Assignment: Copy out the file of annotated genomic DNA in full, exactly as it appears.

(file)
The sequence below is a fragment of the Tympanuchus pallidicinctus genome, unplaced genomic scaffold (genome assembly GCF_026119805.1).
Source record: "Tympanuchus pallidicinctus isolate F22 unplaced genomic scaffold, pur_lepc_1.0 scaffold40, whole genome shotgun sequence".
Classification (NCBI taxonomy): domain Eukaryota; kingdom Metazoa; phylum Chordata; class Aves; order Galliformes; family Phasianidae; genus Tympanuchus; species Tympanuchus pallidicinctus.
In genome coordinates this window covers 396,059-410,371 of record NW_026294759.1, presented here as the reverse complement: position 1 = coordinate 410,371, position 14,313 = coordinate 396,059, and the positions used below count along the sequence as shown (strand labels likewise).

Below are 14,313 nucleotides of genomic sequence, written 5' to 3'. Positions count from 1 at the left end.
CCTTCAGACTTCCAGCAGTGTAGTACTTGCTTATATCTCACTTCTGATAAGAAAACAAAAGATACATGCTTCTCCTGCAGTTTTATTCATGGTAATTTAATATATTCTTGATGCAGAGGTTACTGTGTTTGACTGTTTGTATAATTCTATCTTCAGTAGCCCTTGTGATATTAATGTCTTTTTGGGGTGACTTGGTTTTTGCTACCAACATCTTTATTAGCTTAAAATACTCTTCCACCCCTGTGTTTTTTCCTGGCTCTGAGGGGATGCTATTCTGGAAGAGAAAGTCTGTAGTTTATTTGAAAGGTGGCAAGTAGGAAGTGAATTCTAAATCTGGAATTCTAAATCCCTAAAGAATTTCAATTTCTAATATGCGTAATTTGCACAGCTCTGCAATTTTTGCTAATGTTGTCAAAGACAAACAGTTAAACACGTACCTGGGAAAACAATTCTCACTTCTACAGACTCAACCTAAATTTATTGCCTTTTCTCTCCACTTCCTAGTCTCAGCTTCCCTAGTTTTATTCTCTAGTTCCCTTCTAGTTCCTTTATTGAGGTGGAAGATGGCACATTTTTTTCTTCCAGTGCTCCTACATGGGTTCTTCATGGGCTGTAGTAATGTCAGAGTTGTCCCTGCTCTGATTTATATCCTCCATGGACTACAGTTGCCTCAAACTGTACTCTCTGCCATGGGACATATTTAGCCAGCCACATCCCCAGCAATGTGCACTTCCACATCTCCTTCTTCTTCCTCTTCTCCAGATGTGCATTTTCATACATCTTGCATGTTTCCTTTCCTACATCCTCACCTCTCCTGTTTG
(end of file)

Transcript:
The sequence below is a fragment of the Tympanuchus pallidicinctus genome, unplaced genomic scaffold (genome assembly GCF_026119805.1).
Source record: "Tympanuchus pallidicinctus isolate F22 unplaced genomic scaffold, pur_lepc_1.0 scaffold40, whole genome shotgun sequence".
Classification (NCBI taxonomy): domain Eukaryota; kingdom Metazoa; phylum Chordata; class Aves; order Galliformes; family Phasianidae; genus Tympanuchus; species Tympanuchus pallidicinctus.
In genome coordinates this window covers 396,059-410,371 of record NW_026294759.1, presented here as the reverse complement: position 1 = coordinate 410,371, position 14,313 = coordinate 396,059, and the positions used below count along the sequence as shown (strand labels likewise).

Below are 14,313 nucleotides of genomic sequence, written 5' to 3'. Positions count from 1 at the left end.
CCTTCAGACTTCCAGCAGTGTAGTACTTGCTTATATCTCACTTCTGATAAGAAAACAAAAGATACATGCTTCTCCTGCAGTTTTATTCATGGTAATTTAATATATTCTTGATGCAGAGGTTACTGTGTTTGACTGTTTGTATAATTCTATCTTCAGTAGCCCTTGTGATATTAATGTCTTTTTGGGGTGACTTGGTTTTTGCTACCAACATCTTTATTAGCTTAAAATACTCTTCCACCCCTGTGTTTTTTCCTGGCTCTGAGGGGATGCTATTCTGGAAGAGAAAGTCTGTAGTTTATTTGAAAGGTGGCAAGTAGGAAGTGAATTCTAAATCTGGAATTCTAAATCCCTAAAGAATTTCAATTTCTAATATGCGTAATTTGCACAGCTCTGCAATTTTTGCTAATGTTGTCAAAGACAAACAGTTAAACACGTACCTGGGAAAACAATTCTCACTTCTACAGACTCAACCTAAATTTATTGCCTTTTCTCTCCACTTCCTAGTCTCAGCTTCCCTAGTTTTATTCTCTAGTTCCCTTCTAGTTCCTTTATTGAGGTGGAAGATGGCACATTTTTTTCTTCCAGTGCTCCTACATGGGTTCTTCATGGGCTGTAGTAATGTCAGAGTTGTCCCTGCTCTGATTTATATCCTCCATGGACTACAGTTGCCTCAAACTGTACTCTCTGCCATGGGACATATTTAGCCAGCCACATCCCCAGCAATGTGCACTTCCACATCTCCTTCTTCTTCCTCTTCTCCAGATGTGCATTTTCATACATCTTGCATGTTTCCTTTCCTACATCCTCACCTCTCCTGTTTG